Recommendation 3: Retention capacity. Retention capacity is a measure of a product’s capacity to hold fluid without leaking.56 Technically, it is quantified by measuring the product’s ability to hold liquid or moisture and prevent it from rewetting the skin. The Council rejected the Standard ISO 11948-1, which calls for testing total absorbent capacity57— the theoretical capacity of an absorbent product — because it was considered unrealistic that a person might wear a product at its total absorbent capacity with any level of comfort and dignity, and therefore the Council does not consider it a meaningful value. The standard test for measuring retention capacity is centrifugation, because it is generally believed by experts to generate a more accurate capacity number by spinning out interstitial fluid otherwise trapped between layers or fibers. Therefore, centrifugation is recommended by the Council.58 Based on the collective judgment of the Council experts, recommended minimums (adult medium size product) are as follows:
    Light/Moderate incontinence:
        Standard briefs >250 g
        Standard underwear >250 g
    Heavy/Severe incontinence:
        Premium briefs >400 g
        Premium underwear >400 g

  Recommendation 4: Sizing and sizing options. Having a range of sizes to accommodate different body types and mass has been found to optimize fit and reduce leakage onto bedding, thereby reducing the number of product and bed linen changes.59 This includes the need for youth and young adult sizes among the product offering.60 Fit also is believed to contribute to comfort and the prevention of excess product folds that may cause pressure. The Council recommends that each state makes available for choice by users a selection of sizes that accommodates a range of needs, including Youth, Small Adult, Medium Adult, Large Adult, Extra Large Adult, XX-Large Adult, and Bariatric. 

  When choosing product size, it is common practice for caregivers to be instructed to measure the larger of the waist or hip circumference and refer to product dimensions noted on the product packaging or order form. If waist and hip dimensions of the user cannot be easily obtained, an estimate of body weight may be used. The Council urged effort by industry to standardize its nomenclature of sizing and the range of dimensions associated with each size category for the benefit of comparisons among vendors by purchasers/users. It stopped short of specifying a single, standard sizing chart because some manufacturers strategically structure their product lines at present more around retail product versus institutional product, from which sizing nomenclature has separately evolved. Extended care for the frail, elderly, or disabled in a home care setting, particularly under Medicaid Waivers, straddles the two sectors and has only emerged in recent years as a new entity. Current dimensions vary by category from vendor to vendor, and especially in more fitted protective underwear (see Table 1). The sizing chart in Table 1 was developed from the compilation of current product dimensions by size category among leading US suppliers. It illustrates how widely dimensions can vary for a single size category. For example, a brief sized as “Youth” may have a waist that extends to a maximum of 15 inches by one manufacturer versus 20 inches by another manufacturer, although categorized identically using common nomenclature as a Youth size. The situation is complicated by the fact that sizing categories overlap.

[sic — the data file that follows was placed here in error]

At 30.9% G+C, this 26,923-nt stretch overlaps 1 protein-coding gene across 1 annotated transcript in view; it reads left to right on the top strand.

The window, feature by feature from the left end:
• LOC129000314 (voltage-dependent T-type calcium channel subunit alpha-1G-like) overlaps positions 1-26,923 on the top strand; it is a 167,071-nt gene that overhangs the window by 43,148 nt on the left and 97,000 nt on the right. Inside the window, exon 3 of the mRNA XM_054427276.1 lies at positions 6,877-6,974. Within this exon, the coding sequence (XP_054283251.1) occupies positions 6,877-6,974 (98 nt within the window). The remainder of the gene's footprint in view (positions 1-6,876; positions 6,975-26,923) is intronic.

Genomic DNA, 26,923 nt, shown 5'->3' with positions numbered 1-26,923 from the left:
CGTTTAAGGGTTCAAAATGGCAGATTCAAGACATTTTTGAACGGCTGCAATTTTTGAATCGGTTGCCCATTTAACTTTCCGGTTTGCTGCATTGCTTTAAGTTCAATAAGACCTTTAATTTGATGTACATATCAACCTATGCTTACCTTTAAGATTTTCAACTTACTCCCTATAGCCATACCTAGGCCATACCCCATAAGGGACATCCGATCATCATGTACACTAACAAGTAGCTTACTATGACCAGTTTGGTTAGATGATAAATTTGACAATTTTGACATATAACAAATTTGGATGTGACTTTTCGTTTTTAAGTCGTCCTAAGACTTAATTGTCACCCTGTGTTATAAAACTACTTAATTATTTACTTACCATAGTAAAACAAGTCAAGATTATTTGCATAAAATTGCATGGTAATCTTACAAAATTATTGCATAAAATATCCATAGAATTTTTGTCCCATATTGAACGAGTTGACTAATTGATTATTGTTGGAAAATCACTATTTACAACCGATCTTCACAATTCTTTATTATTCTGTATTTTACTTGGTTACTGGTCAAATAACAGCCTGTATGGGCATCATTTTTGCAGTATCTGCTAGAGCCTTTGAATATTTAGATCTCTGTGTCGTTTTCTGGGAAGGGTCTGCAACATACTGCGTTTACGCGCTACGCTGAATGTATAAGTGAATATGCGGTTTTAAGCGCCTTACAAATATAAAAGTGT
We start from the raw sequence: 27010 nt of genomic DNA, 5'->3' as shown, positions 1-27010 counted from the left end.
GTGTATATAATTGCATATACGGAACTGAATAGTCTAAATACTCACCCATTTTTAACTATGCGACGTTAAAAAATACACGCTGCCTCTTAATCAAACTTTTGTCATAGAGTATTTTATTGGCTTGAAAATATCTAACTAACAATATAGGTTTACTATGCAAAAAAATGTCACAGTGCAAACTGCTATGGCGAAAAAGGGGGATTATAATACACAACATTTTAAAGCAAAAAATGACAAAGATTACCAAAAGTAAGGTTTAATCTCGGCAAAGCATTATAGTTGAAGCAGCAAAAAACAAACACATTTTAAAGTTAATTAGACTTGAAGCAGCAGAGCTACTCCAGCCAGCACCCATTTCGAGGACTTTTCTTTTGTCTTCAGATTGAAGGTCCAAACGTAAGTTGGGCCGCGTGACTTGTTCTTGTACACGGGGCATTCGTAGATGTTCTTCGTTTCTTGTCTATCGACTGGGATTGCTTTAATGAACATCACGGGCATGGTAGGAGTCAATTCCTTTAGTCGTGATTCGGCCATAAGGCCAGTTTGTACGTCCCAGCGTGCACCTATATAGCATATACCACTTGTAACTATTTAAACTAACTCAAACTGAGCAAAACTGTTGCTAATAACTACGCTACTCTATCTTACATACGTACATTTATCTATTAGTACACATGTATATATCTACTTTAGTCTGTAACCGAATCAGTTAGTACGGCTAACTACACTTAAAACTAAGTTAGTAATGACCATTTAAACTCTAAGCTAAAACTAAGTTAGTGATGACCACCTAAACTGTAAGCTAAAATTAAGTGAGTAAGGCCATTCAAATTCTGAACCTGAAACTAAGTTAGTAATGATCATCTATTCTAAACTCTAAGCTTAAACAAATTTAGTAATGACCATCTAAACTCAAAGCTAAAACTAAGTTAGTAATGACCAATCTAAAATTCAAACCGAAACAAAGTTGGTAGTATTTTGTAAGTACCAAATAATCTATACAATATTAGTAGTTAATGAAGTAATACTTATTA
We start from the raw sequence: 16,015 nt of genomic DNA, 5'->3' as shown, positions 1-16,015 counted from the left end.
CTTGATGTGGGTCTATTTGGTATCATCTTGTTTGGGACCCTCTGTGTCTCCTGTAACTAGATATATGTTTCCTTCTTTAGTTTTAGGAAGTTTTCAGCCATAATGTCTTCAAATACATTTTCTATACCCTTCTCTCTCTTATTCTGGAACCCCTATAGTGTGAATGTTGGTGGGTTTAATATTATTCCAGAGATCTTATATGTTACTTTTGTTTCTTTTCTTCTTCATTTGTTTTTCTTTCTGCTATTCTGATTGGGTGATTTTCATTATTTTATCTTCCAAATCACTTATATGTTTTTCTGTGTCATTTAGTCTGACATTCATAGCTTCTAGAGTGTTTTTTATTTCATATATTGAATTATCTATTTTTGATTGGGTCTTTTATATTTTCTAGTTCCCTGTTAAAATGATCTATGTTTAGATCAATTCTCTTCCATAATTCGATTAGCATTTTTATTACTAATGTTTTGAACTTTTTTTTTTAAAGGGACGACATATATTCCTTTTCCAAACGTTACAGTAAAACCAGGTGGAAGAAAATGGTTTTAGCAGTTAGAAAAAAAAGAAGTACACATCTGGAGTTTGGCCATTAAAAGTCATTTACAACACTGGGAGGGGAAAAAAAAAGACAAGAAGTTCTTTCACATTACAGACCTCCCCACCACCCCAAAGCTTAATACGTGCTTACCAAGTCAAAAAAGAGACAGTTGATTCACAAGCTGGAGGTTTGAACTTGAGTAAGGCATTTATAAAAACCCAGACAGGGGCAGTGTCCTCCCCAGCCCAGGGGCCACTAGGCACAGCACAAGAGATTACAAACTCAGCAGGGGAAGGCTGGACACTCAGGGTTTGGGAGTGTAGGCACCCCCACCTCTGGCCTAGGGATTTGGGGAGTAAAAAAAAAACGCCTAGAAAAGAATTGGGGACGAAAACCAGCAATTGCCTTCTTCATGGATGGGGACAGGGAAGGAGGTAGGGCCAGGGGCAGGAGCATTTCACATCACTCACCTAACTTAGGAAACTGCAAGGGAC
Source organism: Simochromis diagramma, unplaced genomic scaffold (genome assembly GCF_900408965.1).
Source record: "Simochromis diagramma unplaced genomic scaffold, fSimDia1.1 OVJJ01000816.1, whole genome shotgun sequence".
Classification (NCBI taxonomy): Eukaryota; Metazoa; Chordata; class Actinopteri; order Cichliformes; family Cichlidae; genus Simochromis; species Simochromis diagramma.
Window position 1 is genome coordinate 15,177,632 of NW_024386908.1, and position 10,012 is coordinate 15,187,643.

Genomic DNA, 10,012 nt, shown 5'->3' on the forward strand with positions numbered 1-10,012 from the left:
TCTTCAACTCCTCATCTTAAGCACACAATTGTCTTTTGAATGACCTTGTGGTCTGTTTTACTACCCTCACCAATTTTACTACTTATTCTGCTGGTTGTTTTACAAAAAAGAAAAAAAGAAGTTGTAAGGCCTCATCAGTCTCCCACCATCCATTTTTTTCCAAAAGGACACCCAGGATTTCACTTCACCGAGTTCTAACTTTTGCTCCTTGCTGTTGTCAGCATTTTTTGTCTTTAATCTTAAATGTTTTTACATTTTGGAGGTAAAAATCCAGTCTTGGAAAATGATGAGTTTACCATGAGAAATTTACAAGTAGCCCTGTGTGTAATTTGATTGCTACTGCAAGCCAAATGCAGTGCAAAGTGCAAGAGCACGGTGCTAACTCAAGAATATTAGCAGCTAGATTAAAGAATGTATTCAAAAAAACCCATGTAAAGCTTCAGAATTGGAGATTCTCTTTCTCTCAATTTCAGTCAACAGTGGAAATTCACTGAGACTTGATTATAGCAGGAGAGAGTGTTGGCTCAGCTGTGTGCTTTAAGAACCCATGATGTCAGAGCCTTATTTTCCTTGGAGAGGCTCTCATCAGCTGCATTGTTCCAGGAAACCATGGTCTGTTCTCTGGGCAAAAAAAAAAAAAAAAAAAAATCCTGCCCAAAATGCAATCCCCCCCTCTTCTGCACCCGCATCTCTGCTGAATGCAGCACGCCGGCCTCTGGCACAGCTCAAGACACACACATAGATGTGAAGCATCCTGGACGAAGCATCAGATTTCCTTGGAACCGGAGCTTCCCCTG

Recommendation 5: Absorbency levels. To optimize cost efficiency in product usage, increase the potential for skin health, and reduce product waste, each state should allow choice among products that addresses a range of severity of symptoms, represented by a list of absorbency ratings that differ in total retention capacity between categories by >20% and that offer at least two options, at a minimum: light/medium and severe/heavy incontinence. In other words, product that is categorized for severe or heavy incontinence should have 20% or more retention capacity (see Requirement 3) than a product categorized for “light” or “medium” incontinence, in the collective judgment of the Council experts and based largely on standard industry practice. Industry practice defines “light” protection as absorbency for slight dribbling or occasional leakage of urine or fecal staining. “Medium” protection is needed by those who are typically ambulatory and self-toileting but cannot always avoid an accident en route to the toilet and in between toileting. “Heavy” protection is needed for those lacking bladder or bowel control altogether and experiencing continual leakage and recurrent, daily episodes of UI and/or FI, including the sudden loss of the bladder’s or rectum’s entire contents.